Another example I'm familiar with is left-handedness. In any kind of close combat, a left-handed person will be attacking and defending from an angle that the opponent isn't familiar with. I noticed this in Tae Kwon Do; I was usually punching or blocking just a little more easily with my left side than my opponent was. (Although, oddly enough, I think I actually preferred kicking with my right foot.) In real life this is usually outweighed by luck and speed and physical size and other factors, but it's still an advantage. I was amused and pleasantly surprised one time when I read something related to it in a much more serious context than sparring for sport. I medieval castles, spiral staircases always spiraled clockwise going up. The reason was that someone defending the place would be higher up the stairs than an attacker. A right-handed person would have plenty of room to use a sword if they're coming down the stairs, but going up the stairs their reach would be hampered on the right side by the pillar down the middle of the stairs. A left-handed person, though, would have much less of a problem.

I was just reminded of it when I followed some links earlier today and learned that the same might be true with certain other disabilities as well. My father is red-green colorblind (partially, at least), and the family has always thought of it as a clear, if minor, disadvantage. Especially when he was driving on French roads, where the order of traffic lights isn't always the same as it is here. We never got in any accidents because there are plenty other cues to rely on, but I seem to remember we did have one or two close calls. But it's interesting to read that a different visual range, even if it's only different by being more limited, can be an advantage for pattern recognition and noticing camouflage and stuff.

And speaking of left-handedness, it has been on my mind for another reason as well.
20th - James A. Garfield (1831-1881)
31st - Herbert Hoover (1874-1964)
33rd - Harry S. Truman (1884-1972)
38th - Gerald Ford (1913-2006)
40th - Ronald Reagan (1911 - 2004)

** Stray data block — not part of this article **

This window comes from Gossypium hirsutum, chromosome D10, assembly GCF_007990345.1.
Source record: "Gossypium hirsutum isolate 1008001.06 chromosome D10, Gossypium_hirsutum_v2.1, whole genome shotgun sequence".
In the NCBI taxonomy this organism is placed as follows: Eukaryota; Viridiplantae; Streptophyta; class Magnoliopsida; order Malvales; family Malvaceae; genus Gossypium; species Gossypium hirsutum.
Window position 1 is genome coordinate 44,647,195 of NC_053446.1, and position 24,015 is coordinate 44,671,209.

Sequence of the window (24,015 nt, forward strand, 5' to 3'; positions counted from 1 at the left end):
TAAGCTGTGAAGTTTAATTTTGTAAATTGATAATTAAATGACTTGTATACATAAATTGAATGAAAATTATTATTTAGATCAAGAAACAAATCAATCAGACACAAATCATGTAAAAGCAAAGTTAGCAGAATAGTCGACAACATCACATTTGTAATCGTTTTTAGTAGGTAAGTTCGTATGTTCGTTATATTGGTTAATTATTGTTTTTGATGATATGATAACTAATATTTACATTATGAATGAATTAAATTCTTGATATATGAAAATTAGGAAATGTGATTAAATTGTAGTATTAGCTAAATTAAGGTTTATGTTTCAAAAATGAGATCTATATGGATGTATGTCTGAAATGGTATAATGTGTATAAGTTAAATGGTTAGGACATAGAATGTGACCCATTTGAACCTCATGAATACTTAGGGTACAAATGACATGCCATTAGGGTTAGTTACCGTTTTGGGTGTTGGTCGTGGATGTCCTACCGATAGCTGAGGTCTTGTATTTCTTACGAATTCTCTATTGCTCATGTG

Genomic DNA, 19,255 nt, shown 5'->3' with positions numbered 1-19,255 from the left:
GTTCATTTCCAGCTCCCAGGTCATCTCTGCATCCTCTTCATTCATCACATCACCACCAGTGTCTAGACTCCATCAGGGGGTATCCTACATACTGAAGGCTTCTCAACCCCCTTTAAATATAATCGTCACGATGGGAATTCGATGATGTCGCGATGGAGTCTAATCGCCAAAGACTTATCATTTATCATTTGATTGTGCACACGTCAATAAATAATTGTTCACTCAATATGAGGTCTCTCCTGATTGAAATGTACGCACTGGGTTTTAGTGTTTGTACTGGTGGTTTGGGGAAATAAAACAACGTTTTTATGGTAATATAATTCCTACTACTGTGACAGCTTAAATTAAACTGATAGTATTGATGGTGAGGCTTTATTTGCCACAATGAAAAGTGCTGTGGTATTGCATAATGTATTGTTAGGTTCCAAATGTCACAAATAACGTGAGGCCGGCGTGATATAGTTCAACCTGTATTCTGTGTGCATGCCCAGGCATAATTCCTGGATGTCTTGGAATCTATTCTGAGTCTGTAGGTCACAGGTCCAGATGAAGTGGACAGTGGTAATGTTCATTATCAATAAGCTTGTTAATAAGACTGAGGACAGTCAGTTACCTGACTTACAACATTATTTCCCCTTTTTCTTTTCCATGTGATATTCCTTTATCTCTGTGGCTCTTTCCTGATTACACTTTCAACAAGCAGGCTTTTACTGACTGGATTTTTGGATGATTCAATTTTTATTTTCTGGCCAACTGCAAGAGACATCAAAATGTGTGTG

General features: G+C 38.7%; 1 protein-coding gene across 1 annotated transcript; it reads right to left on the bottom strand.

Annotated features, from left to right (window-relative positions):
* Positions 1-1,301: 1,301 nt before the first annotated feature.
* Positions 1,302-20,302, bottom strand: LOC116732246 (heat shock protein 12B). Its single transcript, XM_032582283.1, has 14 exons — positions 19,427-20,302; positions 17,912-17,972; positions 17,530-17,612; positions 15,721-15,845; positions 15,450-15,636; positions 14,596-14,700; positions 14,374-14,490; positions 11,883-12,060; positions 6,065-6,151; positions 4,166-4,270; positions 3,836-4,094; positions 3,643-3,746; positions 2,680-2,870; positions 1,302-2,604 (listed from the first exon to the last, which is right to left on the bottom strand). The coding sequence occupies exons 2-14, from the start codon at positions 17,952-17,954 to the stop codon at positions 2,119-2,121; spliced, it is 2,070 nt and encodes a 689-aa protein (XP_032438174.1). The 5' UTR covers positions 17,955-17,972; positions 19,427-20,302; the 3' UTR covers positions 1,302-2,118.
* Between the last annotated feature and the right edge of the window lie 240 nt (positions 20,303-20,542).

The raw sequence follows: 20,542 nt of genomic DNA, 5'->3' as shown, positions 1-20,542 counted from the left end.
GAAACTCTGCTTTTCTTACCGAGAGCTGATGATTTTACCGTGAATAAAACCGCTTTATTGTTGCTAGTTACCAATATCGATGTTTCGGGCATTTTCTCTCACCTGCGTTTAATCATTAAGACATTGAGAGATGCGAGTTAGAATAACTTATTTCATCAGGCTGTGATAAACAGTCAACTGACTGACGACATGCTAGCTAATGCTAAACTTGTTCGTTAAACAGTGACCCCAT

41st - George H.W. Bush (1924- )
42nd - Bill Clinton (1946- )
As you can see four of our last six presidents were left-handed.
2008 Presidential Campaign
Barack Obama (D) - Left-handed
Hillary Clinton (D) - Right-handed
John McCain (R) - Left-handed

Seven presidents out of 43 have been left-handed, and four of them were in the past 35 years. Sure, in the past lefties were trained to switch at an early age, but it's still interesting to see so many in recent decades, and the odds are good that the next president will be left-handed as well.

Wednesday, January 23, 2008

Via here, I thought this was interesting.

Why campaign coverage sucks
But the biggest advantage of horse-race journalism is that it permits reporters and pundits to "play up their detachment." Focusing on the race advertises the political innocence of the press because "who's gonna win?" is not an ideological question. By asking it you reaffirm that yours is not an ideological profession.

I have the strong impression that the rest of what that Salon article says about political media is correct, but that's based more on opinions I find reliable or just believable rather than firsthand experience (that is, I very rarely watch any kind of news talk show or whatever, and yet I feel free to criticize their hosts and complain about horse-race coverage of campaigns.) But that part jumped out at me because it's something I experience. I've mentioned I go to Drinking Liberally? Last week, the Young Democrats of Vermont or something had their meeting just before Drinking Liberally, so there were a lot of new faces. Some woman who works for the state Democratic Party asked me who I support in the presidential primaries. I demurred at first because, of course, supposed to be neutral, but when she pressed I gave my answer. I turned the question around on her, and she had to say the same thing because of her job.

Oddly enough, considering how I follow politics, I've never liked talking about the subject much. I talk about it more than I did, say, four years ago, but still less than I talk about my other interests with people who share them. It's partly because I tend to be non-confrontational, and I think in a way it's actually caused by the fact that I follow politics: you can't get exact quotes or statistics or double-check what you have a vague impression is correct if you aren't at a computer.

I've occasionally read left-wingers praising the European press which they see as more openly and honestly ideological by comparison to America's mainstream media, with its infotainment and its idolization of balance to the point of absurdity. I'm not sure if the European model is exactly what I'd want — I'm also not sure how accurate is my impression of it — but really, an ideology of detachment to the extreme that the American media takes it makes extremely little sense for any profession, and especially for one so closely connected to politics.